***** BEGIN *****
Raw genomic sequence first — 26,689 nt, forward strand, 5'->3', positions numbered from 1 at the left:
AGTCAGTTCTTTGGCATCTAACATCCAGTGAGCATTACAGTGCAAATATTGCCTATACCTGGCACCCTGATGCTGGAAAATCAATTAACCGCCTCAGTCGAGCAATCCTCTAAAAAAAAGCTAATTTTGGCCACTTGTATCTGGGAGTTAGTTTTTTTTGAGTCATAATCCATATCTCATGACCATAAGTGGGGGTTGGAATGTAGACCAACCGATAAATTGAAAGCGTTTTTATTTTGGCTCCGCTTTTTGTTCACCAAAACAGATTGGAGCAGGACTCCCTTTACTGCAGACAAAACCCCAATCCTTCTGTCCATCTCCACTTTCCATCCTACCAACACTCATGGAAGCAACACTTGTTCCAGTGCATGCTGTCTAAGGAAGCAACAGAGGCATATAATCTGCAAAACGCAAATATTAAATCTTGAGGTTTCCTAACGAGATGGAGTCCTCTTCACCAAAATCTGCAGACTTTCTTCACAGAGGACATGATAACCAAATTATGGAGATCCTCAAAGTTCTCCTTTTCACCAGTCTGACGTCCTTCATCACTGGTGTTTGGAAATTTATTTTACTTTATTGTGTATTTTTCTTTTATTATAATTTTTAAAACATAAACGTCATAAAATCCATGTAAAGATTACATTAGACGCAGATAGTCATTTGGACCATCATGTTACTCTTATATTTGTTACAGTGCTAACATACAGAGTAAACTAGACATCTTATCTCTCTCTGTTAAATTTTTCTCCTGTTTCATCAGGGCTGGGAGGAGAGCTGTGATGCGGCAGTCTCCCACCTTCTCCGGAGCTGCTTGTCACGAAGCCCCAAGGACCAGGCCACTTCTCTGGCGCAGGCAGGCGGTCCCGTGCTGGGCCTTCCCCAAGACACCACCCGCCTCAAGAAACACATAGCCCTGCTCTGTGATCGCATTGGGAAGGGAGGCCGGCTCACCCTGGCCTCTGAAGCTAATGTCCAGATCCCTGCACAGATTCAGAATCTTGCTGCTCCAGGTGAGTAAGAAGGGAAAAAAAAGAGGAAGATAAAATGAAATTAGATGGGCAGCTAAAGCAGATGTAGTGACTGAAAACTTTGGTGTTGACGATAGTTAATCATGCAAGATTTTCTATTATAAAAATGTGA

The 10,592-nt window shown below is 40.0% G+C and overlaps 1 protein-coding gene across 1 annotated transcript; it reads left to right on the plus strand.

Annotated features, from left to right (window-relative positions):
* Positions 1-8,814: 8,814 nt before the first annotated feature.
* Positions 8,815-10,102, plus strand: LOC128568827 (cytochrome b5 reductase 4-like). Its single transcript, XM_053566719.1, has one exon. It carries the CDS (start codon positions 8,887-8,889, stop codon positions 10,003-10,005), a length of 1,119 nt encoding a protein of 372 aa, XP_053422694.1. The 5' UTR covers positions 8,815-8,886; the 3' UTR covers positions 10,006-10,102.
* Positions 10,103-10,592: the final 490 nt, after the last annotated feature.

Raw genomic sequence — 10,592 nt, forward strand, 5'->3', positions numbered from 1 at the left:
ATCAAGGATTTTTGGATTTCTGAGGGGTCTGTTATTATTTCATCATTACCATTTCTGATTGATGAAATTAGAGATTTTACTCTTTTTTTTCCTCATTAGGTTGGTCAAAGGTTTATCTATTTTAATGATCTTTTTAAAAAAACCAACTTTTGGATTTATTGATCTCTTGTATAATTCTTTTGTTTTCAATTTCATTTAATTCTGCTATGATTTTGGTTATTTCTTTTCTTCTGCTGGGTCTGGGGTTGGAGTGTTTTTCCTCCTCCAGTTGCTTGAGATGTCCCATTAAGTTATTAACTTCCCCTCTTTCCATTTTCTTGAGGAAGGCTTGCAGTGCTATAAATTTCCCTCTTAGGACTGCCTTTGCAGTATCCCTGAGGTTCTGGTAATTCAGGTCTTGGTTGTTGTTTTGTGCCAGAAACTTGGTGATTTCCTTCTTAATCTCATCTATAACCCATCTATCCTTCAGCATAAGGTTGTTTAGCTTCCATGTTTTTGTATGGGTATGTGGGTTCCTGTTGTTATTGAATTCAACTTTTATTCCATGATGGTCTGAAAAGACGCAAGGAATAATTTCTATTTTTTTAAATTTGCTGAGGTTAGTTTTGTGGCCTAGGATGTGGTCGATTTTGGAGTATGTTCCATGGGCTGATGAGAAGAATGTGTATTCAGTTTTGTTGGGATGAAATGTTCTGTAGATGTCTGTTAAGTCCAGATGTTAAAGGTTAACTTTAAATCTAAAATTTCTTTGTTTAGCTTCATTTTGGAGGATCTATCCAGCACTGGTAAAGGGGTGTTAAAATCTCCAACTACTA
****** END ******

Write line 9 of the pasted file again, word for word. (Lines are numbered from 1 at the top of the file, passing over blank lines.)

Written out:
ATCAAGGATTTTTGGATTTCTGAGGGGTCTGTTATTATTTCATCATTACCATTTCTGATTGATGAAATTAGAGATTTTACTCTTTTTTTTCCTCATTAGGTTGGTCAAAGGTTTATCTATTTTAATGATCTTTTTAAAAAAACCAACTTTTGGATTTATTGATCTCTTGTATAATTCTTTTGTTTTCAATTTCATTTAATTCTGCTATGATTTTGGTTATTTCTTTTCTTCTGCTGGGTCTGGGGTTGGAGTGTTTTTCCTCCTCCAGTTGCTTGAGATGTCCCATTAAGTTATTAACTTCCCCTCTTTCCATTTTCTTGAGGAAGGCTTGCAGTGCTATAAATTTCCCTCTTAGGACTGCCTTTGCAGTATCCCTGAGGTTCTGGTAATTCAGGTCTTGGTTGTTGTTTTGTGCCAGAAACTTGGTGATTTCCTTCTTAATCTCATCTATAACCCATCTATCCTTCAGCATAAGGTTGTTTAGCTTCCATGTTTTTGTATGGGTATGTGGGTTCCTGTTGTTATTGAATTCAACTTTTATTCCATGATGGTCTGAAAAGACGCAAGGAATAATTTCTATTTTTTTAAATTTGCTGAGGTTAGTTTTGTGGCCTAGGATGTGGTCGATTTTGGAGTATGTTCCATGGGCTGATGAGAAGAATGTGTATTCAGTTTTGTTGGGATGAAATGTTCTGTAGATGTCTGTTAAGTCCAGATGTTAAAGGTTAACTTTAAATCTAAAATTTCTTTGTTTAGCTTCATTTTGGAGGATCTATCCAGCACTGGTAAAGGGGTGTTAAAATCTCCAACTACTA